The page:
FIG. 1 is a computer flow chart and system diagram which illustrates a preferred embodiment of the invention. Solid lines indicate process flow. Dashed lines indicate data transfer between specific processes and physical data storage devices.
This disclosure of the invention is submitted in furtherance of the constitutional purposes of the U.S. Patent Laws “to promote the progress of science and useful arts.” U.S. Constitution, Article 1, Section 8.
The invention is an on-time delivery tracking and reporting computer system which maintains customer order and delivery information. The computer system implements a method of both setting and reporting product delivery dates in accordance with individual customers' expectations. The computer system includes a conventional data processor which is programmed using conventional programming techniques to perform the functions described below. The programmed data processor thus forms means for accomplishing the described functions.
FIG. 1 is a flow chart and system diagram showing a preferred embodiment of the invention. The invention includes a customer preferences database 12 having delivery and reporting preferences for individual customers of a particular supplier. The invention also includes an independent step 14 of maintaining customer preferences database 12. Database maintenance is typically performed by customer service representatives of the supplier, from within the supplier's order processing computer system.
The delivery and reporting preferences contained within database 12 include preferred early and late delivery limits, preferred performance measurement species, and desired advance delivery times. The early and late delivery limits specify, for individual customers, on-time windows relative to delivery dates which are requested or expected by the individual customers. The preferred performance measurement species indicate, for individual customers, the customer-preferred bases for statistical measurements—whether the customers measure performance in terms of dollars, units, line items, or shipments. The desired advance delivery times indicate, for individual customers, the number of days by which the customers prefer their orders to be early. For instance, a particular customer might specify early and late delivery limits of five and zero days respectively. However, the customer might prefer a delivery date of two days early. The desired advance delivery time indicates this preference.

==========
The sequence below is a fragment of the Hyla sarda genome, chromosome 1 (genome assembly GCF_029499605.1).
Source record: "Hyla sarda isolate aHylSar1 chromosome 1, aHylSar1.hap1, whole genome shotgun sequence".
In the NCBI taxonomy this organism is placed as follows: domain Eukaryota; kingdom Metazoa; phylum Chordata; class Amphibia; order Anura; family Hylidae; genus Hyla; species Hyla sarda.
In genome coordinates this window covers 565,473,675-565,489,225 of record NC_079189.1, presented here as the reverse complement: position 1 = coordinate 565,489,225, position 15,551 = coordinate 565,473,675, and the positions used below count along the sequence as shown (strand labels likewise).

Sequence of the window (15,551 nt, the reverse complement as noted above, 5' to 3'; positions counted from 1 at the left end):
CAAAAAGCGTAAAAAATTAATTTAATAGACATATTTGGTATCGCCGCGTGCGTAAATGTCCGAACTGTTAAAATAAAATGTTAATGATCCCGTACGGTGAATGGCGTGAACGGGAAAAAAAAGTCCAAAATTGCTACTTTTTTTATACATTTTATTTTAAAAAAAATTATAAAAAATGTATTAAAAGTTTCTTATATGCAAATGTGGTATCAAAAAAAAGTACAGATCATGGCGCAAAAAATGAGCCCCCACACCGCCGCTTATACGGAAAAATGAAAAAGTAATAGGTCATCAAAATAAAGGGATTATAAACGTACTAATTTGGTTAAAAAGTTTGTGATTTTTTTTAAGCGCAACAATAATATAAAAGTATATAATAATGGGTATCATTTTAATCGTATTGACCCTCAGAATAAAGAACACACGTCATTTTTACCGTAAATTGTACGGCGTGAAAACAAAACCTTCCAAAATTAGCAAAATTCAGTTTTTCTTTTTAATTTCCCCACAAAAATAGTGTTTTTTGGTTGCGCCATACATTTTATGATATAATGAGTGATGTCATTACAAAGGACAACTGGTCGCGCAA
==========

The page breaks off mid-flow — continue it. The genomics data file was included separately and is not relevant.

Customer preferences database 12 further includes ship/dock flags for individual customers to indicate whether said customers consider delivery dates for particular products to be ship dates (the dates the products leave the suppliers' sites) or dock dates (the dates the products arrive at the customers' sites). Days-in-week variables in the delivery and reporting preferences specify the number of days counted in each week by particular customers. These variables are generally used to indicate whether particular suppliers count weekends in their on-time calculations.
The delivery and reporting preferences of database 12 also include partial shipment allowed flags for respective customers, indicating whether the customers give credit for on time delivery of partial shipments. The delivery and reporting preferences further include customer-preferred reporting periods, indicating the preferred reporting intervals for individual customers.
Other customer preferences might also be included in database 12, indicating such information as whether customers will allow rescheduling of shipments, calendar holidays for each customer, and/or calendar holidays for the supplier. Customer preferences database 12 will preferably be updated at least once every year for each customer, or as otherwise determined to be needed. The system is programmed to prompt customer service representatives whenever updating is needed, based upon programmed updating periods which are initially specified by the customer service representatives.
The preferred embodiment of the invention includes a step 16 of creating a customer order entry for a particular customer. The computer system is programmed to reference customer preferences database 12 during the order entry process to set preferable delivery dates for individual customers. These dates are based upon customer-requested delivery dates supplied by the customers. Individual customer order entries are created and stored in a sales orders database 20.